Admiralty law, also referred to as maritime law, is a body of law, which governs maritime related matters. It is closely related to the operation of ports and terminals, transportation of cargo, and the administrative/law enforcement oversight of customs.
Article III, Section 2 of the United States Constitution grants original jurisdiction to U.S. federal courts over admiralty and maritime matters. The federal courts have exclusive jurisdiction over most admiralty and maritime claims pursuant to the terms of 28 U.S.C. § 1333. Under this statute, federal district courts are granted original jurisdiction over admiralty actions “saving to suitors” a right to sue for most of these actions in state courts. Despite the saving to suitors clause, certain actions must be filed in admiralty in federal court. Those include all in rem maritime actions. This includes suits seeking to arrest ships to enforce maritime mortgages and liens, petitions to limit a ship owner’s liability to the value of a ship after a major accident, and actions seeking to partition ownership of a ship.
The vast majority of maritime actions, such as suits for damage to cargo, injuries to seamen, collisions between vessels, wake damage, and maritime pollution cases may be brought in either state court or federal court by virtue of the saving to suitors clause. A state court hearing an admiralty or maritime case is required to apply the admiralty and maritime law, even if it conflicts with the law of the state, under a doctrine known as the “Reverse-Erie doctrine.” This can make a big difference. For example, U.S. maritime law recognizes the concept of joint and several liability among tortfeasors, while many states do not. Under joint and several liability where two or more people create a single injury or loss, all are equally liable, even if they only contributed a small amount. A state court hearing an admiralty case would be required to apply the doctrine of joint and several liability.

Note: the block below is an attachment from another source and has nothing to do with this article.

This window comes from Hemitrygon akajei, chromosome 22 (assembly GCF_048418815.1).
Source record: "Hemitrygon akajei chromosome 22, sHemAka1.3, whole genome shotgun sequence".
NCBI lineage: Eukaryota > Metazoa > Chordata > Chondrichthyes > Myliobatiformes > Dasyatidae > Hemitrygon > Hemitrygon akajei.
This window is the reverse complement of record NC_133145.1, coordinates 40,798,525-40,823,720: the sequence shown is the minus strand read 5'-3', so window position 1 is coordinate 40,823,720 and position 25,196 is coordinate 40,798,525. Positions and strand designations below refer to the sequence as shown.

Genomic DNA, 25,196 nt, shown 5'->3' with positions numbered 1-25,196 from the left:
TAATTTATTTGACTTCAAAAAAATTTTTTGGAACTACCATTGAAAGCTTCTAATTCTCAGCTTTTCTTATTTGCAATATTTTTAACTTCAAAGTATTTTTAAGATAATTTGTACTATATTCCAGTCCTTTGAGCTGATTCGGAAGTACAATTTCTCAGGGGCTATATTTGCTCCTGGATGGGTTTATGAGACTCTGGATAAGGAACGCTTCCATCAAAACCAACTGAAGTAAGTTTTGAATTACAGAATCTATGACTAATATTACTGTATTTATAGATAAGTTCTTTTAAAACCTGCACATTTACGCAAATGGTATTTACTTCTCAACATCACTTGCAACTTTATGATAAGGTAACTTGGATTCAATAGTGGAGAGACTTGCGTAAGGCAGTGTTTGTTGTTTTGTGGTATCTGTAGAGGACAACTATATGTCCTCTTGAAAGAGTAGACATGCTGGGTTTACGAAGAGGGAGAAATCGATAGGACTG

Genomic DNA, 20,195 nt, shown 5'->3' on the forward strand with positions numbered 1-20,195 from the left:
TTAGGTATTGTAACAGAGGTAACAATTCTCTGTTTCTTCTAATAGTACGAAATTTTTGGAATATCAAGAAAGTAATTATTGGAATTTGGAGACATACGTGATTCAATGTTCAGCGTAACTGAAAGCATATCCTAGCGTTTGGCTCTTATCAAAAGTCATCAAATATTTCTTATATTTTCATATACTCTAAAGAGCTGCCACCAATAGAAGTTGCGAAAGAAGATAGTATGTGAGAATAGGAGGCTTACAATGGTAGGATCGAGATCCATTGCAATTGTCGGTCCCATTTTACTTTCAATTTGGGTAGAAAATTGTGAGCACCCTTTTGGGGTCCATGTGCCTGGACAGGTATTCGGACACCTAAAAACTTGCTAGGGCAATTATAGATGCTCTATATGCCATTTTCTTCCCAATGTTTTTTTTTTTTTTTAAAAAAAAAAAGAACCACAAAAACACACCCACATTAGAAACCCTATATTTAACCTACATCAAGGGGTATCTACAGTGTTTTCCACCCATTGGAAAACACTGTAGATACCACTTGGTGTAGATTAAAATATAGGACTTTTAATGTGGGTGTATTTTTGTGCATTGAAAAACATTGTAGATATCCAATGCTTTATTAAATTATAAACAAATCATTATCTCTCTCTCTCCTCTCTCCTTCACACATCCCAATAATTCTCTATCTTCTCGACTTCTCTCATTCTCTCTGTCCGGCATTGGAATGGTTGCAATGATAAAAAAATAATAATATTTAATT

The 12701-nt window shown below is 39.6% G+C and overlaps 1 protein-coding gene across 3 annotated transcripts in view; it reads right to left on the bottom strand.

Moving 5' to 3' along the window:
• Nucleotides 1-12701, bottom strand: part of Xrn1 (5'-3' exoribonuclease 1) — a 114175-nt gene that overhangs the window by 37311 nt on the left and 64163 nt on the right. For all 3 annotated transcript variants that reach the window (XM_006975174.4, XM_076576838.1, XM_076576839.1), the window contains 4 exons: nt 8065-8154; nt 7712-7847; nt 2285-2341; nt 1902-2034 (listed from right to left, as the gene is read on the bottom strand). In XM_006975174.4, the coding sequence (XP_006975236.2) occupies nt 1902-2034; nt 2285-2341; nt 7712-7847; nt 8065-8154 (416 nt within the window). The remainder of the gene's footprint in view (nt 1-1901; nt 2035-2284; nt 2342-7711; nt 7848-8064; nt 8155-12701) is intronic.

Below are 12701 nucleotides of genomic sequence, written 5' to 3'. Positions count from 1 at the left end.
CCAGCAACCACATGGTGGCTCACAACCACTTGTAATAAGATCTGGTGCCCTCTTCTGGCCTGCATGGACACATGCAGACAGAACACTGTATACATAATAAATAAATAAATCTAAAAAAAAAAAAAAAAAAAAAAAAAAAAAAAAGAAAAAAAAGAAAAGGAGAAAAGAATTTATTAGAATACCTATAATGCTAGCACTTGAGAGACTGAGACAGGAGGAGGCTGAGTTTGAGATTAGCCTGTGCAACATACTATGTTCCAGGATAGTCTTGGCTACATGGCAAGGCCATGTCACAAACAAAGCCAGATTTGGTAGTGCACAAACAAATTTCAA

The Carriage of Goods By Sea Act (COGSA) governs claims for damage to a cargo shipped in international commerce. COGSA is the U.S. enactment of the Hague Rules. The statute of limitations on cargo claims is one year.
Disputes arising from interpretation, administration and enforcement codes related to customs and tariffs are always closely watched and analyzed.
The law firm of Raslan and Pla, LLC is located on the banks of Lake Erie. We have successfully represented clients in matters related to Admiralty Law, Ports, Terminals, Transportation, Cargo and Customs in the United States as well as abroad. Contact Raslan & Pla, LLC to schedule a consultation with one of our attorneys. Our attorneys are available 24 hours a day, seven days a week to provide you with the legal representation you need.